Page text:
July 25, 2016 at 11:58pm
July 25, 2016 at 11:58pm
#888471
I never gave much thought to the statue of the blind Lady Justice. Similar in structure to the Statue of Liberty, the ones I've seen before have been these modest, matronly, conservatively-dressed and sometimes even moderately masculine sculptures of dignified indifference. Much more Lincoln Memorial than Venus de Milo, for sure.* I've always thought of her as a no-nonsense type of lady. But the other day, I saw a blind Lady Justice statue on the bench that made me do a double take. This Lady Justice was super sexy. And hovering high on the front of the bench for all to behold.

The slit in her skirt was open to the top of her thigh. Her hip was thrust out toward the sword she gripped. Her hourglass figure was evident through the form-fitting loosely-draped dress. One bare foot stretched out slightly forward to deepen the thrust of her hip. She held the scales of justice out with a slender arm. Come to think of it, it was pretty similar to the photo on this blog. But I digress.

This statue stood between the judge and the parties who came before her. I doubt I'm the only attorney who has noticed it. Luckily, I can say that, although it caught my attention when I entered the courtroom, I was not distracted by it during my hearings. But I wonder if others are.

*thank you, lady ;)
July 14, 2016 at 12:07am
July 14, 2016 at 12:07am
#887365
I have seven hearings set tomorrow. Back to back to back, and so on, until the last. Each of them involves someone who has been convicted of driving while intoxicated at least three times. And in fact the next seven days are going to be packed with either participating in or preparing for these types of hearings. Those and tax hearings, but I won't write about what happens in the tax hearings.

Anyway, I keep thinking about the upcoming days, the upcoming hearings, and the thought of the seven deadly sins randomly intrudes and will not allow me to concentrate on my task at hand because I can never name all of them unless I see a list! It's like those times when you can't think of an actor's name or you blank on a word that's on the tip of your tongue and it drives you crazy until you fill the hole in your life with the right answer. Before you look below, try to think of all of them.

So here they are (I totally cheated and found the list on Wiki):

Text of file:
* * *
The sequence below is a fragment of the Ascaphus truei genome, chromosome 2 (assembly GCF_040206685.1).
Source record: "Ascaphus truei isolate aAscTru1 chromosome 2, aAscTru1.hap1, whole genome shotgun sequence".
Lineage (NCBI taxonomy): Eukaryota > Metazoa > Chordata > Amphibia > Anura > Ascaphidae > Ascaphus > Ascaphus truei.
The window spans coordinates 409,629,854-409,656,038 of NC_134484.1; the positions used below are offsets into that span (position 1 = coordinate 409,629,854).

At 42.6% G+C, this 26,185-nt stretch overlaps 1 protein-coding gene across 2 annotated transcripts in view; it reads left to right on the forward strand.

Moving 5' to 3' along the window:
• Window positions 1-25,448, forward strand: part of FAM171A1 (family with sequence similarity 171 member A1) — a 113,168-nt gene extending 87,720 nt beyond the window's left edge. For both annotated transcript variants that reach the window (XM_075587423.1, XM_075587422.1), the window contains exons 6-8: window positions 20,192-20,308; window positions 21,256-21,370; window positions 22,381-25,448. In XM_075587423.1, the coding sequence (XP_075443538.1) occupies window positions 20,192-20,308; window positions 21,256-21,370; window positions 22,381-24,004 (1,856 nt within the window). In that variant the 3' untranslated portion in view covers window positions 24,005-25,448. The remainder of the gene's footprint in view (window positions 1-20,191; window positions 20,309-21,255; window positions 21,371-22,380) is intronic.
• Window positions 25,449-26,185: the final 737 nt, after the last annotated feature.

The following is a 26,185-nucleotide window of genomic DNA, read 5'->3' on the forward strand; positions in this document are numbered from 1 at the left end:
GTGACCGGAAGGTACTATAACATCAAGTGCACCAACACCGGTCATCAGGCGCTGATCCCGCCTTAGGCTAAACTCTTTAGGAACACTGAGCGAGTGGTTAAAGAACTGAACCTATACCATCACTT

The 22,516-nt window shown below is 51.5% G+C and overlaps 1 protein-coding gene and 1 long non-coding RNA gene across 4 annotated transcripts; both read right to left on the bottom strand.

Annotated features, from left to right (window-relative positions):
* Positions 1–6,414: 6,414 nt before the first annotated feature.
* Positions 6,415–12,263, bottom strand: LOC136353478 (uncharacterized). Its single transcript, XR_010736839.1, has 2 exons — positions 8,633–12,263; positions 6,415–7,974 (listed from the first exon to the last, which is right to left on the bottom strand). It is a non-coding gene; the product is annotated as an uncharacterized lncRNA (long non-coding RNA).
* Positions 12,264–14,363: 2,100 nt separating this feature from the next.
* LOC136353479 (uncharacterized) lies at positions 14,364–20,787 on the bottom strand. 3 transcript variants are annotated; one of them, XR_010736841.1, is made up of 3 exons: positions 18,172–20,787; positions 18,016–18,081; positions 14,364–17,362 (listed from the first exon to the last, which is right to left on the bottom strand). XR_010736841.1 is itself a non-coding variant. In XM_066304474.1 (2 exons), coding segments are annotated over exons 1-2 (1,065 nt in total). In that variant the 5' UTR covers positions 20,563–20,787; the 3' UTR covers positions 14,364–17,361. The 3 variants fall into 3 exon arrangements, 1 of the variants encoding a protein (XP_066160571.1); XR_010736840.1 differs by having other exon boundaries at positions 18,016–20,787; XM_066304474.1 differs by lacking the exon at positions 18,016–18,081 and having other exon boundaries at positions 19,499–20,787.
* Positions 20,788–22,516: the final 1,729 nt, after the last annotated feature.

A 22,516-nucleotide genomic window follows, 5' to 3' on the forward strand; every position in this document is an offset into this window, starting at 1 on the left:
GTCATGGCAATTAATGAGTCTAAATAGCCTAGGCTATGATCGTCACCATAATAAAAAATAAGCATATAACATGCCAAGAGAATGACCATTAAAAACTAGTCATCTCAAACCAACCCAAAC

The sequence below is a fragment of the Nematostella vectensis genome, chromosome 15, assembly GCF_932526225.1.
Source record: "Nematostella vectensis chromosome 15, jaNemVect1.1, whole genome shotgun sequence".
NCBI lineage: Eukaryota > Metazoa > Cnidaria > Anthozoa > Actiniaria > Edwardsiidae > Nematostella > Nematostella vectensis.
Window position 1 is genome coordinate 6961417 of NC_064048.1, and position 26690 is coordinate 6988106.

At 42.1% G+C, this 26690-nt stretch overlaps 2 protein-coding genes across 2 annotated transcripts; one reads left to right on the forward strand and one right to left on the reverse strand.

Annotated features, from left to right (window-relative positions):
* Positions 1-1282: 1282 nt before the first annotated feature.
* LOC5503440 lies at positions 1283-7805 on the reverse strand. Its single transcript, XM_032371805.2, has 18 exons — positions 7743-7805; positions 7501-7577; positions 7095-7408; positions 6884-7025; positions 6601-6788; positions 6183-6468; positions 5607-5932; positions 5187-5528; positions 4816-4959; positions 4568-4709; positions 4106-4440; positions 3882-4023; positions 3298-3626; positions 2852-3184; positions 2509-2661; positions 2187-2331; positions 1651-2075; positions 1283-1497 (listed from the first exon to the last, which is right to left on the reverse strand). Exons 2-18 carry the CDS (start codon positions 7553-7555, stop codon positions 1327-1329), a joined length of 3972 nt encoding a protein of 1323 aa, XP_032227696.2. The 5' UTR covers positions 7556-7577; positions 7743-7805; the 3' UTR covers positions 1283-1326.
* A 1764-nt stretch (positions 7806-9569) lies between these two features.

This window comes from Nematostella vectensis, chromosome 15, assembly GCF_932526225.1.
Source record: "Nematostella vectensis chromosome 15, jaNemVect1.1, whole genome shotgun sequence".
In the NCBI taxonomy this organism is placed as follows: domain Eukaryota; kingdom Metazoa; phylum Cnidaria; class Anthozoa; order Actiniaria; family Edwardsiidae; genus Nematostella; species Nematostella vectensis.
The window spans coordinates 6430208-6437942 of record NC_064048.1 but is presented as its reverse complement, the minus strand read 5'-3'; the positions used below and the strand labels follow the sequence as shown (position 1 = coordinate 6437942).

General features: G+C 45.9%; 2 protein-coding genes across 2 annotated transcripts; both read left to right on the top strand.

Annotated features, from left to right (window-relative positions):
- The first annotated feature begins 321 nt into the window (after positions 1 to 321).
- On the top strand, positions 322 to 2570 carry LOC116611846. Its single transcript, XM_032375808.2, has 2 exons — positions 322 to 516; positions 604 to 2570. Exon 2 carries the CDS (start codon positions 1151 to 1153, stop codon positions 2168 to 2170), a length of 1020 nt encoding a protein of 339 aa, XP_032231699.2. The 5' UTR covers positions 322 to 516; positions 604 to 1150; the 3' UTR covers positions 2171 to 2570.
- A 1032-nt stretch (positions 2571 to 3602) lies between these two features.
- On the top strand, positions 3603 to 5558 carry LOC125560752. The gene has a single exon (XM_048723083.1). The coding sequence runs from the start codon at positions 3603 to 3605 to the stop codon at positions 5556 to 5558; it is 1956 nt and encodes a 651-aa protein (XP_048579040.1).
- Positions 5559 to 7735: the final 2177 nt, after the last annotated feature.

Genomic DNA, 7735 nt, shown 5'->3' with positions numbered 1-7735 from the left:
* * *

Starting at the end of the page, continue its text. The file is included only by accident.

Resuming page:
pride
greed
lust
envy
gluttony
anger
sloth

I always remember sloth. And gluttony. I usually remember greed and envy. The other ones though, I tend to forget. I'm not sure if that says something about me or if it's truly just that the synapses in my brain don't snap together (or do whatever they gotta do to make a memory) when I see those words in the list. Something to think about.

Well, that was a nice little excursion. Back to the research...those legal briefs aren't going to write themselves. Here's hoping I don't get distracted tomorrow because I can't mentally complete the list.
July 6, 2016 at 9:25pm
July 6, 2016 at 9:25pm
#886673
I love a good lawyer joke. And I think I've heard most of them. So if you've got a good one that you think hasn't gotten enough air time...spill it!

I also love a good engineer joke. I've heard some excellent ones.

Blonde jokes, you have to admit...pretty funny.

Brunette jokes, not as funny. We're kind of boring at times, frankly.

There are some good priest/rabbi jokes. Ooooh, politician jokes, now those...well, those can cause fights, so I won't go there.

There is nothing funny about people who like to write. Just kidding. Writer jokes are great.

But give me a good lawyer joke any day. If you can't laugh at what you do, then it's probably not funny. It's probably something that contributes to society.

My favorite joke is not a lawyer joke at all. It's about Superman. But anyway, if you have a good one, share it with a lawyer today :)
June 30, 2016 at 12:01am
June 30, 2016 at 12:01am
#885999
"Here for the Beer." That's the newest t-shirt contender for the worst thing to wear to court. I saw that one yesterday. Really??...just...Really??

I had a brainstorm as I was leaving the courthouse--there should be one court where you can have legal questions decided by random methods. This could be a way to eliminate a lot of cost and time.

Here's how it works: there is a legal dispute that would generally require litigation (landlord/tenant, determination of legal rights, etc., it really doesn't matter), and both parties are represented by legal counsel, both parties agree to have the matter decided by chance, and their lawyers file the appropriate pleadings to have the matter decided. Not heard, just decided. Then everyone meets at one time, and the judge does nothing more than flip a coin or turn a magic eight ball (whatever would work best to give an appropriate answer). Then the judge writes an order stating the outcome and mails it to the parties. Boom.

Appellate courts would still be required to decide wether there was something hinky about the coin toss or whether it was a regulation magic eight ball. But other than that, the question has been decided.

OR....we take a cue from American Idol. Have a public hearing streamed on a dedicated YouTube channel. People vote for the verdict online. Again. Boom. We've been complaining so long about people being "tried in the court of public opinion." So let us try that! Maybe it could work. Or maybe It's just getting to be my bedtime. But I think I'm onto something.